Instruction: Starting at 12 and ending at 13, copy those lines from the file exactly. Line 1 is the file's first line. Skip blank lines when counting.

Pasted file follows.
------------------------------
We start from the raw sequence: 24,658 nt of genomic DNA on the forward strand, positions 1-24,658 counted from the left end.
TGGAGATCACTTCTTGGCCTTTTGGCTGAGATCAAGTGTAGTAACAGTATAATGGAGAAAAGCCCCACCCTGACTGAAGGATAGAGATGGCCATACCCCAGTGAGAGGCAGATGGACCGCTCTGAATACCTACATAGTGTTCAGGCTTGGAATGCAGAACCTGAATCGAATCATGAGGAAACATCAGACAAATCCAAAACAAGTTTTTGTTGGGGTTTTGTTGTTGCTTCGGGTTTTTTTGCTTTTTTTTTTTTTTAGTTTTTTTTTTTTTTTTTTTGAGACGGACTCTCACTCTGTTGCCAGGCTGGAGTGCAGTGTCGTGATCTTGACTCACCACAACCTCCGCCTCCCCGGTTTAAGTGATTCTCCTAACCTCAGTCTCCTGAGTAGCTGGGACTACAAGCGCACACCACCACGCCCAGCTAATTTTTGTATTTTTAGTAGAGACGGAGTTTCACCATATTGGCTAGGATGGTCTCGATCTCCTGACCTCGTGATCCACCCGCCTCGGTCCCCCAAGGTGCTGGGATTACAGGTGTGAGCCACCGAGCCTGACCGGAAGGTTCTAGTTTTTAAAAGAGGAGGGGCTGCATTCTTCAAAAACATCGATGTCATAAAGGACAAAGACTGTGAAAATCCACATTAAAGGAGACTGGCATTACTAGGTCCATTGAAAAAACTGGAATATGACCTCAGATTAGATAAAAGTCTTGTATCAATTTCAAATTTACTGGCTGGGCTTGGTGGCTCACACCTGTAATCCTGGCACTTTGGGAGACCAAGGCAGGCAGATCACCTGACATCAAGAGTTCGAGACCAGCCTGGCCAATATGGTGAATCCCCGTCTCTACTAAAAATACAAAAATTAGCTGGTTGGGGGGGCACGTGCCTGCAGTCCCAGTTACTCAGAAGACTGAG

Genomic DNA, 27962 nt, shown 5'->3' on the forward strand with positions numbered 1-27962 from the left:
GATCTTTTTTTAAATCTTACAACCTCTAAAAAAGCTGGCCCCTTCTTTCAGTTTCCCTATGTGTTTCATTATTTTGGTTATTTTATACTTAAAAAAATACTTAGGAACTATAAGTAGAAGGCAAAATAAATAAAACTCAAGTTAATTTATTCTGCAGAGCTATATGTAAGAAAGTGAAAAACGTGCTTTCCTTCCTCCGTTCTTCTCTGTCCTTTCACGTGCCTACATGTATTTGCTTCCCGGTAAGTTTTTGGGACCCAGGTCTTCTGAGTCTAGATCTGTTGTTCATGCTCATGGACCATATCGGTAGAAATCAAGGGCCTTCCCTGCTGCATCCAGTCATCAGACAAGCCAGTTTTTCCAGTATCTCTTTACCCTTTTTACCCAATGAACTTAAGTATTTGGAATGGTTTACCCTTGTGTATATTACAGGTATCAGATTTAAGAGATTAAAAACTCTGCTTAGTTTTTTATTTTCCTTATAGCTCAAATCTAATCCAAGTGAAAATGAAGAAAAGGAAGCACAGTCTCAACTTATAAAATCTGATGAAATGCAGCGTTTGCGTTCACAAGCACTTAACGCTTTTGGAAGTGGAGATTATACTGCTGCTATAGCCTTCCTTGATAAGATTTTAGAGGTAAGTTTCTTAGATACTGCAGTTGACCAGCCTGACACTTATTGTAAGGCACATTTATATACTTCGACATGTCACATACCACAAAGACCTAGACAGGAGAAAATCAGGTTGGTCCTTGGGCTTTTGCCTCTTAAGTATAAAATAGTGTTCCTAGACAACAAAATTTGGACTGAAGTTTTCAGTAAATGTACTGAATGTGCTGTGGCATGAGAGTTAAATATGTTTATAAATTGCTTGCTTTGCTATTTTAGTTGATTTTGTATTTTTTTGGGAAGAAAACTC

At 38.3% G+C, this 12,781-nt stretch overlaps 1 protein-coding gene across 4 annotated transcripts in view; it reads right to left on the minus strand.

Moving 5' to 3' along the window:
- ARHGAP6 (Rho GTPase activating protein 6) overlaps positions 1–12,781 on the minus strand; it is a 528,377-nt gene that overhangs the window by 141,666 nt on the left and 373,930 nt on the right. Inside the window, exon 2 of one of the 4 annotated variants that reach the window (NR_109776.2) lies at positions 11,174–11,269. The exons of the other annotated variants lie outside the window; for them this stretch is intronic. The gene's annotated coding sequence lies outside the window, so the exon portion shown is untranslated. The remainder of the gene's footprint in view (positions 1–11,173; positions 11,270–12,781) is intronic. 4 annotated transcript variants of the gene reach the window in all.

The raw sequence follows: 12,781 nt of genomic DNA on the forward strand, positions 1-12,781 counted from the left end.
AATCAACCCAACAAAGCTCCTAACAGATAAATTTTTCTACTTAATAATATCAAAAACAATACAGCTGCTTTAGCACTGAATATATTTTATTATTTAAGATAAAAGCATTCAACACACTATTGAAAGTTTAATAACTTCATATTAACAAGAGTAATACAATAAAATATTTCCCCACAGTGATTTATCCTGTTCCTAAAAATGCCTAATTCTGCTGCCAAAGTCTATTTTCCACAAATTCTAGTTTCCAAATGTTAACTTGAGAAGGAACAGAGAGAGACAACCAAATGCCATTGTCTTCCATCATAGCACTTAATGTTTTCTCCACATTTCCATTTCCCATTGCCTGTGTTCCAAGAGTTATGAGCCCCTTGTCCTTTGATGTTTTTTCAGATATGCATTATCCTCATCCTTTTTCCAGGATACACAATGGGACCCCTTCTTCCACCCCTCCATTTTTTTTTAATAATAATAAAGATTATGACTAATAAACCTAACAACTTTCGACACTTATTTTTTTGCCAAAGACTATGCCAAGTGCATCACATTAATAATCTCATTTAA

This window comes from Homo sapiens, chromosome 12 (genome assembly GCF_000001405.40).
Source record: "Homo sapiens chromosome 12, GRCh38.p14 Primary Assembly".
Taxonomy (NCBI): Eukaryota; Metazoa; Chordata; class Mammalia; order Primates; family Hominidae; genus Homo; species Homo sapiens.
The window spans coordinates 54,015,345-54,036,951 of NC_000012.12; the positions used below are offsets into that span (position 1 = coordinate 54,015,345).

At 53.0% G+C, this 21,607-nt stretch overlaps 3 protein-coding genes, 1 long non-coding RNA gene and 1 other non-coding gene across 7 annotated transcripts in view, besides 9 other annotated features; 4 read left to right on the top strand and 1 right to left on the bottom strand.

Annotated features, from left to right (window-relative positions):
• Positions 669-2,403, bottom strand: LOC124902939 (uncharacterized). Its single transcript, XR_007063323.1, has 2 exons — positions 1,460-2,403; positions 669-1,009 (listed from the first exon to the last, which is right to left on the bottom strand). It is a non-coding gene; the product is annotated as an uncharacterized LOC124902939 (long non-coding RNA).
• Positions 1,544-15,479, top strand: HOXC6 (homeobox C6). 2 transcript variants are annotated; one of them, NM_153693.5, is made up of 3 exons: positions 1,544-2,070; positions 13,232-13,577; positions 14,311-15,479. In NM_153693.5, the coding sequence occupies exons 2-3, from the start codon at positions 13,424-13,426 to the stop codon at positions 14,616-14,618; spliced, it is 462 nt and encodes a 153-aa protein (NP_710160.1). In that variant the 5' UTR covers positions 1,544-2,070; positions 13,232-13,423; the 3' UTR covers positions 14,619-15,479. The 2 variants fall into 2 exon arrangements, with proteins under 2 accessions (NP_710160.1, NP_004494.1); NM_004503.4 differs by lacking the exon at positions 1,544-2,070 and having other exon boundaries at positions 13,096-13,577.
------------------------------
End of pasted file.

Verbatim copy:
Taxonomy (NCBI): Eukaryota; Metazoa; Chordata; class Mammalia; order Primates; family Hominidae; genus Homo; species Homo sapiens.
The window spans coordinates 54,015,345-54,036,951 of NC_000012.12; the positions used below are offsets into that span (position 1 = coordinate 54,015,345).